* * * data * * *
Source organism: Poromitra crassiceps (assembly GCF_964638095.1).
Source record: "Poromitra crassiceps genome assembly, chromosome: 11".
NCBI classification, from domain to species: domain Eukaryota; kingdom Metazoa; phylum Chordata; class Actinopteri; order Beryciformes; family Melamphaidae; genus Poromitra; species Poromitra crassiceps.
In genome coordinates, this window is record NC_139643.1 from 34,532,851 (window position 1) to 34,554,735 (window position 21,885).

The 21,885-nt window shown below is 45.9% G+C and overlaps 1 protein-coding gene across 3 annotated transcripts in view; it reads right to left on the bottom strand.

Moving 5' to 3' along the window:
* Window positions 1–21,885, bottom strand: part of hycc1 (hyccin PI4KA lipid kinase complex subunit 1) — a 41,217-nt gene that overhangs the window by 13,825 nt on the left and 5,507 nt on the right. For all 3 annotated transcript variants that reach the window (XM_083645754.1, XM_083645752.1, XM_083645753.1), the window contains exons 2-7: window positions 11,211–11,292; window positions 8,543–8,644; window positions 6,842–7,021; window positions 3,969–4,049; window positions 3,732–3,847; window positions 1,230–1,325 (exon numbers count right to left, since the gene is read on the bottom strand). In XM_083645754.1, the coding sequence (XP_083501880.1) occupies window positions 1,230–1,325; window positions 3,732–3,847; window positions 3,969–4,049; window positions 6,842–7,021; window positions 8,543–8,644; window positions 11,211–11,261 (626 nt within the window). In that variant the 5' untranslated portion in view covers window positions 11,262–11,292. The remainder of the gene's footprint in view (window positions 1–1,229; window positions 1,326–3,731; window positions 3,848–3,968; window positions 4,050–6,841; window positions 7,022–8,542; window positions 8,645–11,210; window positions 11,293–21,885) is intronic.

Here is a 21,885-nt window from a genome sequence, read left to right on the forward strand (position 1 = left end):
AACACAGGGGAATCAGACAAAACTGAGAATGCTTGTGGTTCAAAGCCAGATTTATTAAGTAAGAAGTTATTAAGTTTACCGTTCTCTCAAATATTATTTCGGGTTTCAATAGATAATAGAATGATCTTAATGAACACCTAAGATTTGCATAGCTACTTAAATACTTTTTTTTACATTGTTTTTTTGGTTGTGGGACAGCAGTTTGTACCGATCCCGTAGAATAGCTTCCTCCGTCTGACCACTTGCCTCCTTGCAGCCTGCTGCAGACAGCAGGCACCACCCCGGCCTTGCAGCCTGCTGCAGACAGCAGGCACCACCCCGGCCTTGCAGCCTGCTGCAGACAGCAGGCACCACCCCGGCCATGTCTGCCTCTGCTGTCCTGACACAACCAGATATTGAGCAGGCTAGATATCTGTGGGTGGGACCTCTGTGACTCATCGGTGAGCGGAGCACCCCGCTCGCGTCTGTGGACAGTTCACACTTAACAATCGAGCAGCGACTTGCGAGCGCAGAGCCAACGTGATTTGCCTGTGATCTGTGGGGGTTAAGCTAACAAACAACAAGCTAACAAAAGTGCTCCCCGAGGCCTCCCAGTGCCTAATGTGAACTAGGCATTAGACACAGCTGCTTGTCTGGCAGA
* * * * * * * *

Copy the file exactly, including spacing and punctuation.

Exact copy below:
Source organism: Poromitra crassiceps (assembly GCF_964638095.1).
Source record: "Poromitra crassiceps genome assembly, chromosome: 11".
NCBI classification, from domain to species: domain Eukaryota; kingdom Metazoa; phylum Chordata; class Actinopteri; order Beryciformes; family Melamphaidae; genus Poromitra; species Poromitra crassiceps.
In genome coordinates, this window is record NC_139643.1 from 34,532,851 (window position 1) to 34,554,735 (window position 21,885).

The 21,885-nt window shown below is 45.9% G+C and overlaps 1 protein-coding gene across 3 annotated transcripts in view; it reads right to left on the bottom strand.

Moving 5' to 3' along the window:
* Window positions 1–21,885, bottom strand: part of hycc1 (hyccin PI4KA lipid kinase complex subunit 1) — a 41,217-nt gene that overhangs the window by 13,825 nt on the left and 5,507 nt on the right. For all 3 annotated transcript variants that reach the window (XM_083645754.1, XM_083645752.1, XM_083645753.1), the window contains exons 2-7: window positions 11,211–11,292; window positions 8,543–8,644; window positions 6,842–7,021; window positions 3,969–4,049; window positions 3,732–3,847; window positions 1,230–1,325 (exon numbers count right to left, since the gene is read on the bottom strand). In XM_083645754.1, the coding sequence (XP_083501880.1) occupies window positions 1,230–1,325; window positions 3,732–3,847; window positions 3,969–4,049; window positions 6,842–7,021; window positions 8,543–8,644; window positions 11,211–11,261 (626 nt within the window). In that variant the 5' untranslated portion in view covers window positions 11,262–11,292. The remainder of the gene's footprint in view (window positions 1–1,229; window positions 1,326–3,731; window positions 3,848–3,968; window positions 4,050–6,841; window positions 7,022–8,542; window positions 8,645–11,210; window positions 11,293–21,885) is intronic.

Here is a 21,885-nt window from a genome sequence, read left to right on the forward strand (position 1 = left end):
AACACAGGGGAATCAGACAAAACTGAGAATGCTTGTGGTTCAAAGCCAGATTTATTAAGTAAGAAGTTATTAAGTTTACCGTTCTCTCAAATATTATTTCGGGTTTCAATAGATAATAGAATGATCTTAATGAACACCTAAGATTTGCATAGCTACTTAAATACTTTTTTTTACATTGTTTTTTTGGTTGTGGGACAGCAGTTTGTACCGATCCCGTAGAATAGCTTCCTCCGTCTGACCACTTGCCTCCTTGCAGCCTGCTGCAGACAGCAGGCACCACCCCGGCCTTGCAGCCTGCTGCAGACAGCAGGCACCACCCCGGCCTTGCAGCCTGCTGCAGACAGCAGGCACCACCCCGGCCATGTCTGCCTCTGCTGTCCTGACACAACCAGATATTGAGCAGGCTAGATATCTGTGGGTGGGACCTCTGTGACTCATCGGTGAGCGGAGCACCCCGCTCGCGTCTGTGGACAGTTCACACTTAACAATCGAGCAGCGACTTGCGAGCGCAGAGCCAACGTGATTTGCCTGTGATCTGTGGGGGTTAAGCTAACAAACAACAAGCTAACAAAAGTGCTCCCCGAGGCCTCCCAGTGCCTAATGTGAACTAGGCATTAGACACAGCTGCTTGTCTGGCAGA